The newest issue (June, 2008) of The OO Road (the publication of the NMRA American OO SIG) contains an article by Edward Morlok on the Hawk OO gondola, with information on the unusual wood sided prototype (it is a sulfur car) and a photo of a nicely built up car.
The Hawk Model Company was located at 3521 Fullerton Ave. in Chicago. A producer of model airplanes, they advertised their line of OO gauge freight cars little. I have never seen a catalog and at present (2008) only have this one complete kit for the gondola, a nearly complete caboose kit, parts for an automobile boxcar that could be rebuilt, and a few extra frames. The most recognizable feature of the cars is the die casting for the frame. Note also the original glue and paint which is in a glass vial with a cork stopper. These were included in the kit which sold in 1941 for 50 cents. They also sold O gauge kits that sold for $1.
No. 500 Gondola (wood)
No. 501 Box car (outside braced)
No. 502 Steel caboose
No. 503 Auto car ( 50’ double door box car, steel)
No. 504 Flat car
Hawk also produced a tank car in OO and I have been told that they also produced a stock car but the latter is unconfirmed by other sources. If you have more information on Hawk OO, especially the catalog they list in a later advertisement, I would welcome hearing from you. My contact info is in my profile.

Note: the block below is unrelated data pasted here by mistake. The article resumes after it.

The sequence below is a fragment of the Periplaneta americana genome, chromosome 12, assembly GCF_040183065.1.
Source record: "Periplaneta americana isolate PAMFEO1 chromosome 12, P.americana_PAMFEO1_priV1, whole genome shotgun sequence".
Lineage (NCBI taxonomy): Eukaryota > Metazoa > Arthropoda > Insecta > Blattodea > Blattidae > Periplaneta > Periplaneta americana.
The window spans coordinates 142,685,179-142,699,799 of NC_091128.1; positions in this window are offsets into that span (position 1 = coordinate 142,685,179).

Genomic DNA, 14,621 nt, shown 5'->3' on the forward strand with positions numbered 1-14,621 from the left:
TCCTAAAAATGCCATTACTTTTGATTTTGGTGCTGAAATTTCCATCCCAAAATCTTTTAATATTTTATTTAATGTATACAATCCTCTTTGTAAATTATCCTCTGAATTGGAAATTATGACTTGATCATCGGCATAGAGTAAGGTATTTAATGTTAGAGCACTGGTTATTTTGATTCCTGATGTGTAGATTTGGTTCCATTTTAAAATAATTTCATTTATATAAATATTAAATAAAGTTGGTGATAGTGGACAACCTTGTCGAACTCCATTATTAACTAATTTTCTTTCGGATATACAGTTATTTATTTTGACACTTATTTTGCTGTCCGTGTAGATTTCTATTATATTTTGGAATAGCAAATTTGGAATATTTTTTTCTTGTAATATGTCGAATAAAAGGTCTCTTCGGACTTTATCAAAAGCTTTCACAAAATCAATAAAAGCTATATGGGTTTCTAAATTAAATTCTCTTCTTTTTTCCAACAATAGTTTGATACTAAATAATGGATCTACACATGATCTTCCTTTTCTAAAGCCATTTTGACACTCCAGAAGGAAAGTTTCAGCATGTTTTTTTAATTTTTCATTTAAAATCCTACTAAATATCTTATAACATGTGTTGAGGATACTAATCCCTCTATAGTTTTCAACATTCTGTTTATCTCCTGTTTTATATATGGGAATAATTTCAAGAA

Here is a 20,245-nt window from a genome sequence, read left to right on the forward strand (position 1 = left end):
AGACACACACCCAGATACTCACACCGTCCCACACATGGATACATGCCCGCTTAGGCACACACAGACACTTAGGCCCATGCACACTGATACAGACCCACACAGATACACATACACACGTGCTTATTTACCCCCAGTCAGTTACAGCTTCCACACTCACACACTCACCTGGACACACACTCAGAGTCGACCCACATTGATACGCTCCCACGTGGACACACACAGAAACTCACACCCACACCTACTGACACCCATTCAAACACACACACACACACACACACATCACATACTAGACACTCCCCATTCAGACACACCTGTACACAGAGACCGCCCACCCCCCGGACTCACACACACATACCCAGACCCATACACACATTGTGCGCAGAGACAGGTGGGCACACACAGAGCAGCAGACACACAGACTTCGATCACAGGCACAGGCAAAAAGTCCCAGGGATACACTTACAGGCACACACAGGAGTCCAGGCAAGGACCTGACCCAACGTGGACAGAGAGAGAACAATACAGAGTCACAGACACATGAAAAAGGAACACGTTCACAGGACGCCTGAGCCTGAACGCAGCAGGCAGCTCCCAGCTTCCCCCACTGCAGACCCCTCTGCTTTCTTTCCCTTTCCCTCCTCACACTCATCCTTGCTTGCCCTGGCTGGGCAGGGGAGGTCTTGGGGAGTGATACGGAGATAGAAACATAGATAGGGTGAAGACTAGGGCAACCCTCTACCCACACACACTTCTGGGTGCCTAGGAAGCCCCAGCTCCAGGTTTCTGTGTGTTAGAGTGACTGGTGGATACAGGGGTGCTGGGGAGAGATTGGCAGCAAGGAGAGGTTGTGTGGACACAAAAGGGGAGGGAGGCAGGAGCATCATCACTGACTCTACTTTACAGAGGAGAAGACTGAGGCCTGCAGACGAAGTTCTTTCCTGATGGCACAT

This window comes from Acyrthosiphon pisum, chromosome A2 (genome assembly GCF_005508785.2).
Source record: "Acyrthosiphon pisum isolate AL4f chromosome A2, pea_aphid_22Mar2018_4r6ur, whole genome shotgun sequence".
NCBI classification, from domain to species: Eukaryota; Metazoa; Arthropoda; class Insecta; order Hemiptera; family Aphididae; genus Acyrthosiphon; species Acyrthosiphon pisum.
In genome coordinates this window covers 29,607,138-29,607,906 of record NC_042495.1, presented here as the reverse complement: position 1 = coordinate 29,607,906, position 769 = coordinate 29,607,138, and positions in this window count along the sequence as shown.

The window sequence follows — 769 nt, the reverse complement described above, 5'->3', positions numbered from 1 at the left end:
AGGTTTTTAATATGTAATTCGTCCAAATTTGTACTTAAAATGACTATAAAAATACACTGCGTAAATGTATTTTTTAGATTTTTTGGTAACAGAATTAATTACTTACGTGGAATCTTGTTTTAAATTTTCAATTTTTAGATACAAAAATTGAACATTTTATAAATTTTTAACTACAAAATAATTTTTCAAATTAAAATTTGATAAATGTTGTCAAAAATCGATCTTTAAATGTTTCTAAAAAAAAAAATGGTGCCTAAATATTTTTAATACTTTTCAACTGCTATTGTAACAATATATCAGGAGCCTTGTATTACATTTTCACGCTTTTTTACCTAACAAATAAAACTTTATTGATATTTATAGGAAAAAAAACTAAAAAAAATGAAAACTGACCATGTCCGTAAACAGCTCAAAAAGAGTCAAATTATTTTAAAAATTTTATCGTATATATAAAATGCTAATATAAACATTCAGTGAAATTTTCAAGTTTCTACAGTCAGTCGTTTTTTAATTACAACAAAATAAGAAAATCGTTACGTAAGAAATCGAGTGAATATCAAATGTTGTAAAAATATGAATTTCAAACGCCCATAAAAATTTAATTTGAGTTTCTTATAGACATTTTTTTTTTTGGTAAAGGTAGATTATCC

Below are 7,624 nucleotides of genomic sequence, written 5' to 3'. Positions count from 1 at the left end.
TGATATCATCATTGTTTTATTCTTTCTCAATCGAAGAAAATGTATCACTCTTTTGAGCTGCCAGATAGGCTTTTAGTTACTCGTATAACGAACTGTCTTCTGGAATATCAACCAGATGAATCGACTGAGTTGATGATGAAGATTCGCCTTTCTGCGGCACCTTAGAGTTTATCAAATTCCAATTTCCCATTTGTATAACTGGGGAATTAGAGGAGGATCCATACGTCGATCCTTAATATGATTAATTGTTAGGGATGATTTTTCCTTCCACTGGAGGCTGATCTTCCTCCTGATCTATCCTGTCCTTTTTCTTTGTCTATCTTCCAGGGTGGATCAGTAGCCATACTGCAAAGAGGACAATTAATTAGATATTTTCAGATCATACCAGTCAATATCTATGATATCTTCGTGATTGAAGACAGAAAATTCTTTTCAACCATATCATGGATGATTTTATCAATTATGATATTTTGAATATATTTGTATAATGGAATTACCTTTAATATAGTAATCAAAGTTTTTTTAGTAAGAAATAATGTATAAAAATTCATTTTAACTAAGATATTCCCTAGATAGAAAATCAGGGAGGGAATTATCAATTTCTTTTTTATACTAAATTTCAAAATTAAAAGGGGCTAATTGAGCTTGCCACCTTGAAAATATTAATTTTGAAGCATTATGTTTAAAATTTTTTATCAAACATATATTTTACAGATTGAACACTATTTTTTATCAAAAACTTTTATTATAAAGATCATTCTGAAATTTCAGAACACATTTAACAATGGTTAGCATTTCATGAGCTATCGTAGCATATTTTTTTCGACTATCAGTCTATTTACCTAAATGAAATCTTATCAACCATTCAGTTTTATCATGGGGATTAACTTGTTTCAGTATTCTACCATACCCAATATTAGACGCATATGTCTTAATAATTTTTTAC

UPDATE: I note that the draftsman of the plan for the gondola is P. L. Mates. The cover photo of the April, 1941 issue of Model Railroader is of a Philip Mates of Chicago working on an O gauge interurban, there is a good chance it is the same person.
UPDATE 2010: I now have a few more examples of Hawk and have updated the links above. Also as this is the general article on Hawk OO, a few more general notes. The company itself dates back to 1928 and they produced a wide range of products. One of their best known products for me was their line of "Weird-Ohs" as my brother made several--a nice profile on the company and the production of these models may be found here. According to the Wikipedia Hawk was purchased by Testors in the 1970s.
UPDATE 2012: And, as noted in a couple of the articles on the cars they made, the boxcars apparently were produced with either a body built up from parts (floor/roof/sides/ends) or a body made from a solid block of wood. Examples in my collection match each other visually perfectly and would appear to have been cut from the same cutters to produce the same design of car.